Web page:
University of Oxford
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The Simpkins at War

online resource
posted on 2024-06-05, 18:59 authored by Their Finest Hour Project Team

At the start of the Second World War the Simpkin family all lived in London, and my Uncle Leonard Philip Simpkin was posted to the RAF Gunnery School at Eastchurch, on the Isle of Sheppey, in Kent in November, 1940. He and his fellow trainees had just arrived in Eastchurch station, in steady snow, when they were immediately ordered by their commanding officer to take shelter under the train as there was an air raid in progress. It was freezing cold, and the noise and turmoil seemed to go on for hours before they were eventually told that they could crawl out from their shelter under the train and continue their journey to the camp. Uncle Leonard remembered how cold they all were, and that none of them could feel their hands or feet. However, when they did eventually get to the camp, there was a warm fire and drinks for them to enjoy before they were shown to where they were to spend their next few months.

My uncle very much enjoyed his time at the Gunnery School, especially, he said, going to the dances that were regularly put on in Sheerness for the servicemen. After he had completed the course, he was posted to Glamis Castle, the Late Queen Mother's birthplace, which was, yet again, a cold, but beautiful posting. Uncle Leonard never returned to Sheppey until we, his brother's family, moved here after the war.

In later life, Uncle Leonard made a marquetry picture (attached), using a variety of woods, which he was to show to the Queen Mother, when she visited the hospice in which he then lived, but he died two days before her visit.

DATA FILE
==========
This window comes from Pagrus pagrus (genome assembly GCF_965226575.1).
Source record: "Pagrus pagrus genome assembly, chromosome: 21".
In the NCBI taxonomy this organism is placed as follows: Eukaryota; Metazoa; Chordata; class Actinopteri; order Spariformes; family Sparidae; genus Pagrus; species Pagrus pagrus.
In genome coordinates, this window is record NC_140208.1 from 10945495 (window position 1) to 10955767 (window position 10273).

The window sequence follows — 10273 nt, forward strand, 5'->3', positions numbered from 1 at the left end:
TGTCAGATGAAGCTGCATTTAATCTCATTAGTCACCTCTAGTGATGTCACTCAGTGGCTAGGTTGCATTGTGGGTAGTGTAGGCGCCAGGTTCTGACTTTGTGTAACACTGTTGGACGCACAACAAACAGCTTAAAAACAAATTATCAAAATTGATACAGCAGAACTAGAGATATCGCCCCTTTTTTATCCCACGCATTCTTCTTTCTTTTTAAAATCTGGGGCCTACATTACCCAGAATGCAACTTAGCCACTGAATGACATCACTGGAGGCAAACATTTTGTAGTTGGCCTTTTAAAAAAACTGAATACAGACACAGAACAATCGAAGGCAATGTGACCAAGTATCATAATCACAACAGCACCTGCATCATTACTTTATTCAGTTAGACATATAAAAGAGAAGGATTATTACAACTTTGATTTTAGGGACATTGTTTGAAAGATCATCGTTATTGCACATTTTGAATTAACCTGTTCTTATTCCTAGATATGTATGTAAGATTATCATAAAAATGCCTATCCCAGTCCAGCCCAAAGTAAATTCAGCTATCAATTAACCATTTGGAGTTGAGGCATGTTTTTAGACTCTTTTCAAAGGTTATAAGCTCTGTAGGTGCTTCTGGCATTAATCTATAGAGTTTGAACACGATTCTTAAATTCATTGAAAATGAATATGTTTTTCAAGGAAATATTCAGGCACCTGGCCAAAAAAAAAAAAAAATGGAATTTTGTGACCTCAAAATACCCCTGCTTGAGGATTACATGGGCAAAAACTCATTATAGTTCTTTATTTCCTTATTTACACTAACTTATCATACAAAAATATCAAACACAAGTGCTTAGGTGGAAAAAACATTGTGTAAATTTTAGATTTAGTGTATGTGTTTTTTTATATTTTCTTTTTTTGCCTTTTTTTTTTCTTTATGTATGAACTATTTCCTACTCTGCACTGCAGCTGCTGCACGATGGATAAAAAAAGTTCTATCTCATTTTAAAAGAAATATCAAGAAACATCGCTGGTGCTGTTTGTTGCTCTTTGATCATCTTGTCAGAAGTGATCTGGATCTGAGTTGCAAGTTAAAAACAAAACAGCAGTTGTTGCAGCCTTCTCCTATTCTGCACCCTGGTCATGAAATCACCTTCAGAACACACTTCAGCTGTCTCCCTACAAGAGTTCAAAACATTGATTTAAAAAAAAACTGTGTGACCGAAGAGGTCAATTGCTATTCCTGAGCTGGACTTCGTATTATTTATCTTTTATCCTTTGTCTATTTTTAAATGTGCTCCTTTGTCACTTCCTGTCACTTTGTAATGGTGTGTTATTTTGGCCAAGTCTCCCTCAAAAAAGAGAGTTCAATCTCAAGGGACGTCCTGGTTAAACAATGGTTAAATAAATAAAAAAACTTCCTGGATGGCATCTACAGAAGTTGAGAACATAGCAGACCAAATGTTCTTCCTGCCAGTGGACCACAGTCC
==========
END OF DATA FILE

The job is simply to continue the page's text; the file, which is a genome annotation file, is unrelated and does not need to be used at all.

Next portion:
Uncle Leonard had a crippled sister, Olive, who did gold thread work, making badges for uniforms, which kept her busy during the war. He also had two other sisters, Iris and Vera, who were in the Land Army, and my Dad (his brother), Archie, who worked at Croydon Aerodrome. Leonard and Archie's father, (my grandfather) Frederick, was a warden and worked on the railways. He had a younger brother, Ernest, who came home on leave, before being shipped abroad on military service. He was having a drink in a public house when the pub was hit during a bombing raid, and Ernest, as a result, lost a leg. Needless to say, he never returned to active military service. Frederick and Ernest used to entertain the troops playing their banjos and piano.

My Dad, Archie, didn't want Mum and me to stay in London during the war, so we went to live with relatives in Pickering, in Yorkshire. I was only 18 months old, but from that day on I have always been called "the evacuee". We really didn't know the war was going on while we were in Yorkshire, but we certainly did when we came back to London for a brief visit. Lovely places, like our local church, set on fire by bombing, and the Americans, who had taken over the schools in the area. Granddad always made them welcome. He also always took us grandchildren to Billy Smarts Circus which, of course, we loved.


Item list and details

Marquetry picture of Glamis Castle made by Uncle Leonard; Uncle Leonard Philip Simpkin;

Person the story/items relate to

Leonard Simpkin and his close family

Person who shared the story/items

Valeria Reveley (nee Simpkin)

Relationship between the subject of the story and its contributor

This is a story about my uncle

Type of submission

Shared online via the Their Finest Hour project website.

Record ID